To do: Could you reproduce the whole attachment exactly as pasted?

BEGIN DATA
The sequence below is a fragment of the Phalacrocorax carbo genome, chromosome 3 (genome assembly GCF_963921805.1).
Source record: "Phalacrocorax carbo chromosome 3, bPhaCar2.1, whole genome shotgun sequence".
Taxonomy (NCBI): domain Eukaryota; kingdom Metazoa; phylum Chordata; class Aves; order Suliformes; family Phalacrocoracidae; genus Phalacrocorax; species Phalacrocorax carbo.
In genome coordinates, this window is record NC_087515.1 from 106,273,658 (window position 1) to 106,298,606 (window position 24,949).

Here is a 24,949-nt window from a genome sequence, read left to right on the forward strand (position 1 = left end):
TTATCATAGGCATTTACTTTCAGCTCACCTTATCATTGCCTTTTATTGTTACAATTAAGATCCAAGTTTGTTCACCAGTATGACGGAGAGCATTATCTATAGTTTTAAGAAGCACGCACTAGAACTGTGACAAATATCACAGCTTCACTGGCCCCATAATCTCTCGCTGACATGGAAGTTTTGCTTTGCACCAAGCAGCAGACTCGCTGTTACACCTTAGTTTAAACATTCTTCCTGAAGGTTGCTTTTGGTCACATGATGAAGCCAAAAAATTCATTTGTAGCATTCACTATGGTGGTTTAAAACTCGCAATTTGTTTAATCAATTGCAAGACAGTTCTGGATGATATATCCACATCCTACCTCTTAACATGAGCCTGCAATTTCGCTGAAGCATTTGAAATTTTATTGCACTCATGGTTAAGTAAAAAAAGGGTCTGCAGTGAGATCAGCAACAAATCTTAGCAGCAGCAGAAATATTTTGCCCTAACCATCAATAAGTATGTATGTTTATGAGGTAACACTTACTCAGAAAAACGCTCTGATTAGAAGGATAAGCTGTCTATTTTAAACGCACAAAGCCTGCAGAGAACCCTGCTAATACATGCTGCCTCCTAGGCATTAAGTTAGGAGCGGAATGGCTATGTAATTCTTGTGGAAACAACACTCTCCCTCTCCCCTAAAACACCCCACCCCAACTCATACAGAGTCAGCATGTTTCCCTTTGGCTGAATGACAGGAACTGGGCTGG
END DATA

The sequence below is a fragment of the Phalacrocorax carbo genome, chromosome 3 (genome assembly GCF_963921805.1).
Source record: "Phalacrocorax carbo chromosome 3, bPhaCar2.1, whole genome shotgun sequence".
Taxonomy (NCBI): domain Eukaryota; kingdom Metazoa; phylum Chordata; class Aves; order Suliformes; family Phalacrocoracidae; genus Phalacrocorax; species Phalacrocorax carbo.
In genome coordinates, this window is record NC_087515.1 from 106,273,658 (window position 1) to 106,298,606 (window position 24,949).

Here is a 24,949-nt window from a genome sequence, read left to right on the forward strand (position 1 = left end):
TTATCATAGGCATTTACTTTCAGCTCACCTTATCATTGCCTTTTATTGTTACAATTAAGATCCAAGTTTGTTCACCAGTATGACGGAGAGCATTATCTATAGTTTTAAGAAGCACGCACTAGAACTGTGACAAATATCACAGCTTCACTGGCCCCATAATCTCTCGCTGACATGGAAGTTTTGCTTTGCACCAAGCAGCAGACTCGCTGTTACACCTTAGTTTAAACATTCTTCCTGAAGGTTGCTTTTGGTCACATGATGAAGCCAAAAAATTCATTTGTAGCATTCACTATGGTGGTTTAAAACTCGCAATTTGTTTAATCAATTGCAAGACAGTTCTGGATGATATATCCACATCCTACCTCTTAACATGAGCCTGCAATTTCGCTGAAGCATTTGAAATTTTATTGCACTCATGGTTAAGTAAAAAAAGGGTCTGCAGTGAGATCAGCAACAAATCTTAGCAGCAGCAGAAATATTTTGCCCTAACCATCAATAAGTATGTATGTTTATGAGGTAACACTTACTCAGAAAAACGCTCTGATTAGAAGGATAAGCTGTCTATTTTAAACGCACAAAGCCTGCAGAGAACCCTGCTAATACATGCTGCCTCCTAGGCATTAAGTTAGGAGCGGAATGGCTATGTAATTCTTGTGGAAACAACACTCTCCCTCTCCCCTAAAACACCCCACCCCAACTCATACAGAGTCAGCATGTTTCCCTTTGGCTGAATGACAGGAACTGGGCTGG